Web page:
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The Pop Environment

on view until July 13, 2008


The Memphis Brooks Museum of Art is presenting an exciting new exhibition from the permanent collection entitled The Pop Environment, on view until July 13, 2008.

In the early 1960s, Pop artists began acknowledging and appropriating imagery from the commercial environment, thereby shattering the distinction between high and low culture. Artists like Andy Warhol, Roy Lichtenstein, James Rosenquist, Allan D'Arcangelo, Jim Dine, and Tom Wesselmann took their inspiration from comic books, advertisements, newspaper headlines, film stills, and popular magazines.

This eye-opening exhibition at the Brooks brings together diverse works, ranging from paintings and photographs to mixed media installations, which can all be linked to the Pop emphasis on looking beyond the confines of one's studio for inspiration and guidance.

Whether in Warhol's sage selection of press photographs, William Christenberry's documentation of signage on Beale Street, Marcos Lopez's fond portraits of vintage automobiles, or Jenny Holzer's commentary on the media and advertising, this exhibition underscores the success of the Pop artists in transforming the perception of the ordinary object to bring art to our everyday lives.

The Pop Environment was curated by Chief Curator Marina Pacini and Professor David McCarthy of Rhodes College.


Selected wall texts from the exhibition


Andy Warhol, generally considered the father of American Pop Art, produced his Death and Disaster screen paintings from 1962 to 1967. His canonical images in the series include car accidents, suicides, a mushroom cloud, civil rights riots, and Jackie Kennedy in Dallas (three examples of which are in the Brooks Collection). Among the most haunting of the series, however, are the electric chairs, which he completed as silk screens on both canvas and paper.
Critics disagree as to whether Warhol's art is noncommittal or political. Certainly capital punishment was one of the most hotly debated issues in the sixties. After his death, it was discovered that he collected images from World Wide Photo, a commercial photo archive. Exactly when he bought the images remains unclear, but all of the electric chair paintings and prints are based on a photograph that is labeled on the back: "Sing Sing's Death Chamber. January 13, 1953." The text goes on to note that this is the chair in which Julius and Ethel Rosenberg will be executed. This information makes it difficult to view the electric chairs as anything but a condemnation of governmental power.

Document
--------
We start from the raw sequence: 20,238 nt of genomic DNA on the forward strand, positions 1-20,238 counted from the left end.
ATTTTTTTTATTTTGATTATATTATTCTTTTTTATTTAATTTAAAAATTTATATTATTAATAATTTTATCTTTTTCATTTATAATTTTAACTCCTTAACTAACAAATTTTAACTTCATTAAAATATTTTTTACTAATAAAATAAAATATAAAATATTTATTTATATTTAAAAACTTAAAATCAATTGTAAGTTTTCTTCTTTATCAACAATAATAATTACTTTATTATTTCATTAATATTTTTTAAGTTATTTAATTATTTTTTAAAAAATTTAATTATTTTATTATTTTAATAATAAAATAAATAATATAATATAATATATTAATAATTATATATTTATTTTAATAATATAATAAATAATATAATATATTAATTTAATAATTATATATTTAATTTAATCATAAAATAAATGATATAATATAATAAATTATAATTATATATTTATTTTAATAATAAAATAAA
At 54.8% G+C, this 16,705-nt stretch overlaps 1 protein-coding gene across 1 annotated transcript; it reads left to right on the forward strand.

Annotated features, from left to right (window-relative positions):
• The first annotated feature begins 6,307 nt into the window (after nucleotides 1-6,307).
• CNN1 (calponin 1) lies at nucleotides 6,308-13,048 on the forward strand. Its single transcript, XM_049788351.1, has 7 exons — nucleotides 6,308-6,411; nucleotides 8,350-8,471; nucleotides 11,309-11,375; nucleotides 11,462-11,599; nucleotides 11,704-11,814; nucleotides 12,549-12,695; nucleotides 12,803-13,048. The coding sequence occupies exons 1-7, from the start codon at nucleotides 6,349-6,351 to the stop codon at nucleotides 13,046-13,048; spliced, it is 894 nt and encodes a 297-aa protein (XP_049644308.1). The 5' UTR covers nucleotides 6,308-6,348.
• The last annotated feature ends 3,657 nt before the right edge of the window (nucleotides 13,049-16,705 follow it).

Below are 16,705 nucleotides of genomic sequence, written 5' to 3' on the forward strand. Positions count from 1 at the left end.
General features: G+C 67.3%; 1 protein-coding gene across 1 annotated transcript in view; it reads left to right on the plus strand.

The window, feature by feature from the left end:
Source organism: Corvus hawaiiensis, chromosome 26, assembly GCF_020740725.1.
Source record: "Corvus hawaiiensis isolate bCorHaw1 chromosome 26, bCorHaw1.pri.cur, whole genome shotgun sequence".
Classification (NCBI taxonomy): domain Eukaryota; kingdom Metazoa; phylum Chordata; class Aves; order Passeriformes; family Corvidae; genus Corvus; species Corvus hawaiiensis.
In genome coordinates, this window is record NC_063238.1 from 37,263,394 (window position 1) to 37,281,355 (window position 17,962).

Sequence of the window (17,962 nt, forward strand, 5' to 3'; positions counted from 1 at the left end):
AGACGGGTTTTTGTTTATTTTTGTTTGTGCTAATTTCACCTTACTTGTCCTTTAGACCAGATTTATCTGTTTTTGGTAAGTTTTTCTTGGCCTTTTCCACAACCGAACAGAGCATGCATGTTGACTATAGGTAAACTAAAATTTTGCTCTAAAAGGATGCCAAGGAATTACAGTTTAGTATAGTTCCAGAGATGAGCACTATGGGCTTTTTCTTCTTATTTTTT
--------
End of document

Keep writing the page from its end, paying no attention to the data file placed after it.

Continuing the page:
In 1971, Warhol produced a portfolio of ten screen prints on paper. Much of the original photograph is cropped so that the door with the ominous Silence sign over it does not appear. Nonetheless, the empty room with the chair, restraining straps dramatically visible, remains a disturbing image. Although the vacant chair grimly awaits its next occupant, the overall effect of the isolated chair, repeated in Warhol's signature palette of Pop colors, is also highly decorative. It is this dramatic contrast between engaging visual form and controversial subject matter that fuels the debates concerning his intentions.
- by Marina Pacini, Chief Curator
(right: Andy Warhol (American, 1928-1987), Electric Chair, 1971, Portfolio of ten silk screens, 232/270, 10 each measuring 35 1/8 x 47 7/8 inches, Signed: verso. Memphis Brooks Museum of Art Purchase)
Pop artist Roy Lichtenstein was known for his paintings, prints, and installations that re-contextualized imagery from mass culture. Reacting against Abstract Expressionism, Pop artists favored an objective approach to painting that was emotionally detached and removed evidence of the artist's hand from the work of art. Extracting images from popular culture and reconfiguring them into his work, Lichtenstein narrowed the distinction between fine and popular art. He adopted comic book imagery replicating the process and look of manufactured printed pulp through benday dots, vivid primary hues, text, speech balloons, and thick black lines.
By cropping and removing parts of the original comic strip composition, Lichtenstein was able to establish formal relationships based on balance and color. His controlled art-making process is often juxtaposed with an expressive or emotional moment; for example, aggression is overtly displayed in Sweet Dreams, Baby! Although the scene is comprised of two partial figures, the image captures a dynamic and violent moment. One man's punch, dramatically emphasized through arcing motion lines and the vibrant "POW!" in bright red capitals, knocks the other man's head out of the frame. The narrative sequence is suspended-it is unclear what led to the altercation or what will occur next. Lichtenstein's title offers an interesting double meaning, as "sweet dreams, baby" is traditionally an endearing phrase. In this particular context, however, it suggests a "farewell" to the man who was just hit.
- by Ana Vejzovic, former assistant curator
(right: Roy Lichtenstein (American, 1923-1997), Sweet Dreams, Baby! from the portfolio 11 Pop Artists, vol. II, 1965, Silk screen 137/200, 27 x 23 inches. Memphis Brooks Museum of Art)